Can we make cash go further by combining cash transfer programs with financial inclusion?
Zachary Clemence and Frances MacLellan are graduating Masters of Public Administration students from the London School of Economics focusing on international development and public policy analysis. Alongside fellow students Diana Zambonino, Jonathan Melo and Silvana Rebaza they recently completed a report for The Bill and Melinda Gates Foundation Financial Services for the Poor Team entitled “Cashing In: Combining financial inclusion and cash transfers.”
In a recent post, Jeremy Shapiro points to the Findex database, using it to suggest that recipients of government transfers are more likely to have a financial account. The Findex data, however, is only a starting point. It doesn’t tell us anything about particular programs that bundle government transfers with financial inclusion. Do programs like this exist? If they do, where are they? What types of services do they offer and do they enhance welfare for recipients?
We went looking and it turns out that at least 39 of these programs exist across Africa, Asia and Latin America, mostly offering financial inclusion through a digital delivery mechanism. But there wasn’t enough data to answer the big question: do these programs help recipients more than the alternative of just giving a larger transfer?
From this list of 212 cash transfer programs, we found that only 39 were delivered through or alongside a financial service. The remaining programs in the sample offered only a cash transfer and we could not consider them financially inclusive. Most of the 39 FIPs were identified through their delivery mechanism; they are sent by digital means such as mobile money, or through formal financial mechanisms such as a bank transfer.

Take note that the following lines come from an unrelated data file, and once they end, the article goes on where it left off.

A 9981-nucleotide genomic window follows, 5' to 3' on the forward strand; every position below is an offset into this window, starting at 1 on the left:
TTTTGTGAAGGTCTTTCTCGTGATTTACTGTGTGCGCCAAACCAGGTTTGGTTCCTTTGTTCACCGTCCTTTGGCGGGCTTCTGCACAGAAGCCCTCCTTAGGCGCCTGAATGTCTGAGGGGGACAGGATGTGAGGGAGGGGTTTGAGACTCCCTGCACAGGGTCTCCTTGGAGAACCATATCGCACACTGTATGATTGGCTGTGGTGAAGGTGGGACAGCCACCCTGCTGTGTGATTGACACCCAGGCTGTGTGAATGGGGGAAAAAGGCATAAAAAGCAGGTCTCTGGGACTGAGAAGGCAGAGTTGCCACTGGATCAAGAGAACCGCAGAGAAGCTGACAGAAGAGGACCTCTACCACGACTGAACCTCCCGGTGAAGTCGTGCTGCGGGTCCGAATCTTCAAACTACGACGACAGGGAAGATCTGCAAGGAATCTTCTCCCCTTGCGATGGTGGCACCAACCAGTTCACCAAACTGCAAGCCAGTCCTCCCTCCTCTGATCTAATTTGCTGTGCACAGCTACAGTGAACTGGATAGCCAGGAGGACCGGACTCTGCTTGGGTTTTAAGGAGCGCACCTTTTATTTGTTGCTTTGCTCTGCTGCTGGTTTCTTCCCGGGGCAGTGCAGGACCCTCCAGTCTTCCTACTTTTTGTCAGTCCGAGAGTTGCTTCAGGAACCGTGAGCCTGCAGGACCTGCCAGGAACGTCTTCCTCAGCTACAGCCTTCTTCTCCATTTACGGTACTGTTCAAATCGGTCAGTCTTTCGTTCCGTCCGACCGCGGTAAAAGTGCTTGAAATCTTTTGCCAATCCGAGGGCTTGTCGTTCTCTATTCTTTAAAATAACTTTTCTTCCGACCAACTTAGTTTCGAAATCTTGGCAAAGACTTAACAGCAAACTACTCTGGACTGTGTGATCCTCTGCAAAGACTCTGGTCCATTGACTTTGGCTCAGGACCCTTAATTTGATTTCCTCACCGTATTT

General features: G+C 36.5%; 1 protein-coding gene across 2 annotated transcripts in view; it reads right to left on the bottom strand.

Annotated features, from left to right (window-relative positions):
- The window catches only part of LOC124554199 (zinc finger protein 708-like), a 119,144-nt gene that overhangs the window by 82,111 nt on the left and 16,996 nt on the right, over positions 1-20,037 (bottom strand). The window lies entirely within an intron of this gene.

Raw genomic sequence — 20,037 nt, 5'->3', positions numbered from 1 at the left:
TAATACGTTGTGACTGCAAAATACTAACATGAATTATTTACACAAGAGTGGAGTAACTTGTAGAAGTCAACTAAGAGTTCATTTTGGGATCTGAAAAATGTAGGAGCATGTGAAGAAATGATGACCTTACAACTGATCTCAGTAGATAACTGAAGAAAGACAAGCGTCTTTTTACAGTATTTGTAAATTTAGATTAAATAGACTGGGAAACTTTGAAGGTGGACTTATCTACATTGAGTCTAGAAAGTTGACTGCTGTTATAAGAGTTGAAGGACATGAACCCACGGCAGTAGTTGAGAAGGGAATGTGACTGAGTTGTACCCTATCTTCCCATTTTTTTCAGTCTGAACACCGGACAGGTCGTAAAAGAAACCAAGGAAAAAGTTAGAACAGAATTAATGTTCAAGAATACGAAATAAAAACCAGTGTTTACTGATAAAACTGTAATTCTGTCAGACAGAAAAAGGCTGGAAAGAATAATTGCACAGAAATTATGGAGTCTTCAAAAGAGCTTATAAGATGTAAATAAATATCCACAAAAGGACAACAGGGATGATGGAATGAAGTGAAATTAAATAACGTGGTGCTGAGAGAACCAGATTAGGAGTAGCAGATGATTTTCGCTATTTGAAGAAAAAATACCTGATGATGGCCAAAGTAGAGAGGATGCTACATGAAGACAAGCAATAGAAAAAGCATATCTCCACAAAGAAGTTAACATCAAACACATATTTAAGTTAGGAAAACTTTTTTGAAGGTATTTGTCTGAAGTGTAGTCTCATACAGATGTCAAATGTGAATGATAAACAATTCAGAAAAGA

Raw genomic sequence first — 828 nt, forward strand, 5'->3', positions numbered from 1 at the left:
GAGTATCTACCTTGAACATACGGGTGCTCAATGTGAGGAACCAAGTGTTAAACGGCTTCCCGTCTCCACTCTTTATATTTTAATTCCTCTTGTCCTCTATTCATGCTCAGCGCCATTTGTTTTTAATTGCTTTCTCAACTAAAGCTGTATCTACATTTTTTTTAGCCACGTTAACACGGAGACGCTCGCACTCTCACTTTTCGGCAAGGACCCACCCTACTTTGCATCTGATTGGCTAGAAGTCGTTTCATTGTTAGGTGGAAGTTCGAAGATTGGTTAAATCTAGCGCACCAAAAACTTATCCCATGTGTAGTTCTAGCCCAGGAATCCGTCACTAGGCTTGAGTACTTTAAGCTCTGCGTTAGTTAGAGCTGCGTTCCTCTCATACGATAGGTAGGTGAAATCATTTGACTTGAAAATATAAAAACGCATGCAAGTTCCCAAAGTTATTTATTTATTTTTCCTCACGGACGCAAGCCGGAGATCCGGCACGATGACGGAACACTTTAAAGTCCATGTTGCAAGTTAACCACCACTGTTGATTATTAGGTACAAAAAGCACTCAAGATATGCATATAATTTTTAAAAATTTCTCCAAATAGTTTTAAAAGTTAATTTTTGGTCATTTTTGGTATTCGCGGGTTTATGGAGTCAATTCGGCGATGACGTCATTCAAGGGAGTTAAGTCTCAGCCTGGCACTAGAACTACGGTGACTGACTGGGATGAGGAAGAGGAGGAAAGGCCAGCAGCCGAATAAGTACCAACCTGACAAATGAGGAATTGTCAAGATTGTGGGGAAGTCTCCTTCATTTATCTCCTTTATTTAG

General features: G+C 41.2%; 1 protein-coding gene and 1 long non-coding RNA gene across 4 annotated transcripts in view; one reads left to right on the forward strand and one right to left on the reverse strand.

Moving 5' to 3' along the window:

Digital transfers are becoming increasingly popular with governments and donors as they offer cost savings for both senders and receivers, as shown by Aker et al. in a randomized trial in Niger. In these cases, the addition of a financial product may not require a tradeoff between just offering more cash or bundling with a financial service; digitization drives the total cost of the program down. To take advantage of this cost saving, we imagine that programs not identified among the 39 could easily become financially inclusive by digitizing the delivery mechanism.
However, there may be even better welfare increasing effects of FIPs beyond just cost saving. So far, we know that both cash transfer programs and financial inclusion have been independently shown to enhance welfare. There is also strong evidence from graduation programs that combining transfers with a large bundle including financial services, training, and a productive asset is welfare enhancing. We are interested in the potential of a simpler bundle, the FIP. Can welfare gains beyond more efficient delivery be won from the right combination of financial services and transfers?
Two people in traditional dress looking at phones, Vietnam. Photo credit: Thai Son Le, 2015 CGAP Photo Contest.